Objectives: The quality of life (QoL) in systemic lupus erythematosus (SLE) patients may be affected by psychological features and disease status. We evaluated the QoL of SLE patients according to four subscales of QoL compared to healthy controls, and the association with affecting factors.
Methods: 108 patients with SLE and 52 healthy controls completed a psychological questionnaire. Depression, fatigue, and QoL were assessed with the Centre for Epidemiologic Studies Depression Scale, the Profile of Mood States Fatigue-Inertia Scale, and Functional Assessment Chronic Illness Therapy. Disease activity and damage index were measured by the SLE Disease Activity Index and SLE Collaborating Clinics/American College of Rheumatology.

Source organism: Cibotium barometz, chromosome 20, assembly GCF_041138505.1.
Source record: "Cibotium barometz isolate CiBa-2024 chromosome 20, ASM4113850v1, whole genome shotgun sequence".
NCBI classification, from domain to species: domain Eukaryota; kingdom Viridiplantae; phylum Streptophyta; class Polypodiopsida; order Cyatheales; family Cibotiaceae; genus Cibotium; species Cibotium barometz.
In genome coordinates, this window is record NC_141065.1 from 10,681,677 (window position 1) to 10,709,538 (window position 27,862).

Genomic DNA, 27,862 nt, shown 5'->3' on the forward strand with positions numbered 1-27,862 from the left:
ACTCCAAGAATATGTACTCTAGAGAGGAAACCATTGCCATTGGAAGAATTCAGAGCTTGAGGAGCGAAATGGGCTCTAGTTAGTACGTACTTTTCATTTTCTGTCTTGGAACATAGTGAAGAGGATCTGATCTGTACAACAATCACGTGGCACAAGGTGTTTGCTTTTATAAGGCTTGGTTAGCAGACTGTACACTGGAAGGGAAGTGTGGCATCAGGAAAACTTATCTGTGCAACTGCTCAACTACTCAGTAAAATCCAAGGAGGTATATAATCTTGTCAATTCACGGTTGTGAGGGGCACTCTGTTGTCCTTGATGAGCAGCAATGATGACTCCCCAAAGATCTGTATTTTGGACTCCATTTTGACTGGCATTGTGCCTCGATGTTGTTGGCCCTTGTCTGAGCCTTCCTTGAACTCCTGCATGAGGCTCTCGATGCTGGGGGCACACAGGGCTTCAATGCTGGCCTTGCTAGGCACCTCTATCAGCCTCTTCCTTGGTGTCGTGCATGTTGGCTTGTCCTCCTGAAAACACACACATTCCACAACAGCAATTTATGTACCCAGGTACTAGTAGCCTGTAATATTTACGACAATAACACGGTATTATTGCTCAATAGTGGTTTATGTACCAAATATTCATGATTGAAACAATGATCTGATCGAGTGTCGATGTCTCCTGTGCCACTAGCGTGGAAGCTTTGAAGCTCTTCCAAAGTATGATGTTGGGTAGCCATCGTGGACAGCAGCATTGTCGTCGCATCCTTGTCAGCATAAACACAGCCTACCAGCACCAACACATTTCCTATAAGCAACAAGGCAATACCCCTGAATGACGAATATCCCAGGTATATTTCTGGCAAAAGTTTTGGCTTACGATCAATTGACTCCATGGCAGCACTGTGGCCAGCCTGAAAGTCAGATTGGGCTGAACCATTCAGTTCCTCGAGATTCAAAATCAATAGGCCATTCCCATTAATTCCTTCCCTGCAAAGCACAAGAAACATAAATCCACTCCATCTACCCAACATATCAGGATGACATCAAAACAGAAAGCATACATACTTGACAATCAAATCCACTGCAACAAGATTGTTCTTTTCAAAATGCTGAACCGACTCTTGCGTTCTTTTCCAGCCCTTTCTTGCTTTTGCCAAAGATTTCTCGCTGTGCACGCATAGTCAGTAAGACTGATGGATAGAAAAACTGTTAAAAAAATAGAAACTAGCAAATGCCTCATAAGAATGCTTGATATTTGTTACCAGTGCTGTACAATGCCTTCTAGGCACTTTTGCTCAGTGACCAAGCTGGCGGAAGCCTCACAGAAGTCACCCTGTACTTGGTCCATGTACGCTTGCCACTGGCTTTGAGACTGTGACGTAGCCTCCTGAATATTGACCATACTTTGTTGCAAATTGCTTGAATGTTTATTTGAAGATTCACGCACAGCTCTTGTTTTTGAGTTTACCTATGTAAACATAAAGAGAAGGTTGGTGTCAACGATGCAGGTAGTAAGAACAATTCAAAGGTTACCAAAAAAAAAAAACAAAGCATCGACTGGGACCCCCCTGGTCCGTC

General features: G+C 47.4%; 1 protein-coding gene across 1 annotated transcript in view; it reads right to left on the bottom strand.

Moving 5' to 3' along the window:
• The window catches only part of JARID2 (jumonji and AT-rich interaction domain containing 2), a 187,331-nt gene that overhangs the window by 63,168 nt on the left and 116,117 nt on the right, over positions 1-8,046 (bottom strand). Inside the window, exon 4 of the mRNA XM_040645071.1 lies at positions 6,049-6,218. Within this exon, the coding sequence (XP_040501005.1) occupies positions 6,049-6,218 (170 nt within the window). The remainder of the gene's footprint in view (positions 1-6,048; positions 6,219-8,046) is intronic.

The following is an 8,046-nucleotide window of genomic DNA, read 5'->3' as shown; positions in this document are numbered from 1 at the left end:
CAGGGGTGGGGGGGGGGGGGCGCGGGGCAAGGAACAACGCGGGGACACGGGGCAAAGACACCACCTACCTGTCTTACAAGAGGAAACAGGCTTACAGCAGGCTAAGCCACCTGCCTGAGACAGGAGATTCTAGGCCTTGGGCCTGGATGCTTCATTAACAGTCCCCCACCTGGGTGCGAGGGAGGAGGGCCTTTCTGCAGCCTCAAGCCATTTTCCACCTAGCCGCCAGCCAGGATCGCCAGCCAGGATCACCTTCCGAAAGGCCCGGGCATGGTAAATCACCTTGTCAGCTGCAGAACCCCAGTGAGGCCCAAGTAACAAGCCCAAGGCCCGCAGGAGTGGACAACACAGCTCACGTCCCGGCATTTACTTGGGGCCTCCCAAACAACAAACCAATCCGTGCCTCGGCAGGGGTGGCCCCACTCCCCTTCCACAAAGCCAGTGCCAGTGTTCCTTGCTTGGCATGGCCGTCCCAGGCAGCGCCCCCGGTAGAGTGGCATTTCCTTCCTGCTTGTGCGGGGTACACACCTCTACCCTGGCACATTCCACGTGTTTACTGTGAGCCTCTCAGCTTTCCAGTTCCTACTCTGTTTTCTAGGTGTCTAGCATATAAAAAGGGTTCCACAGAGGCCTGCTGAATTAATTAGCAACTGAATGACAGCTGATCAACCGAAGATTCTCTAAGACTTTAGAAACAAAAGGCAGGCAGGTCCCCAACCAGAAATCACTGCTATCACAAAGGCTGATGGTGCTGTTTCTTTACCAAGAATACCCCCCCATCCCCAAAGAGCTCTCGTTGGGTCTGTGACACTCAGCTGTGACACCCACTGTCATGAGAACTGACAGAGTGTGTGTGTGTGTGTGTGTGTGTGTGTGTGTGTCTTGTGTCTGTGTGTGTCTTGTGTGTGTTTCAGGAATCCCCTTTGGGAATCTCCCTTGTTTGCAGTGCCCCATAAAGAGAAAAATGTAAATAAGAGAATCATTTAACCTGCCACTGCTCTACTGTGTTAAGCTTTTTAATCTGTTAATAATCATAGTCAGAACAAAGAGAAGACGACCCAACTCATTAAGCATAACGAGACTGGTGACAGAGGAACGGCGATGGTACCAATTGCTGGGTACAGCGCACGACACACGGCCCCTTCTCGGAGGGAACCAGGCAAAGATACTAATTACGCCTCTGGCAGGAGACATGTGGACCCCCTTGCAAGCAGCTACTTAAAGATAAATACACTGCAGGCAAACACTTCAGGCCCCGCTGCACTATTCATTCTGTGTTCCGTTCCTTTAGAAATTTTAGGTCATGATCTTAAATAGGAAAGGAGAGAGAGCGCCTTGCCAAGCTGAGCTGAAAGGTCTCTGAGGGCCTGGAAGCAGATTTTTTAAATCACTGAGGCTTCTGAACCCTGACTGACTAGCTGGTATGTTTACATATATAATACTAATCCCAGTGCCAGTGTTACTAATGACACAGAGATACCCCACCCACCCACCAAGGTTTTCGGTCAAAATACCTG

Results: SLE patients showed higher degrees of depression (p=0.005) and a lower total QoL score than the controls (p=0.003). In the subscale analysis, physical well-being (PWB) and emotional well-being (EWB) were lower in the SLE group than the control group (p<0.001 for both). Multivariate analysis identified correlations between the following factors: total QoL with depression and daily glucocorticoid dose; PWB with depression, fatigue, and daily glucocorticoid; EWB with depression and functional well-being (FWB) with depression.
Conclusions: The QoL of SLE patients was lower than that of healthy controls. QoL subscales of the SLE patients were associated with daily glucocorticoid dose, depression, and fatigue rather than disease activity or damage. Comprehensive evaluation of psychological problems and appropriate management may improve the QoL of SLE patients, especially those using higher doses of glucocorticoids, even if disease activity and damage are not severe.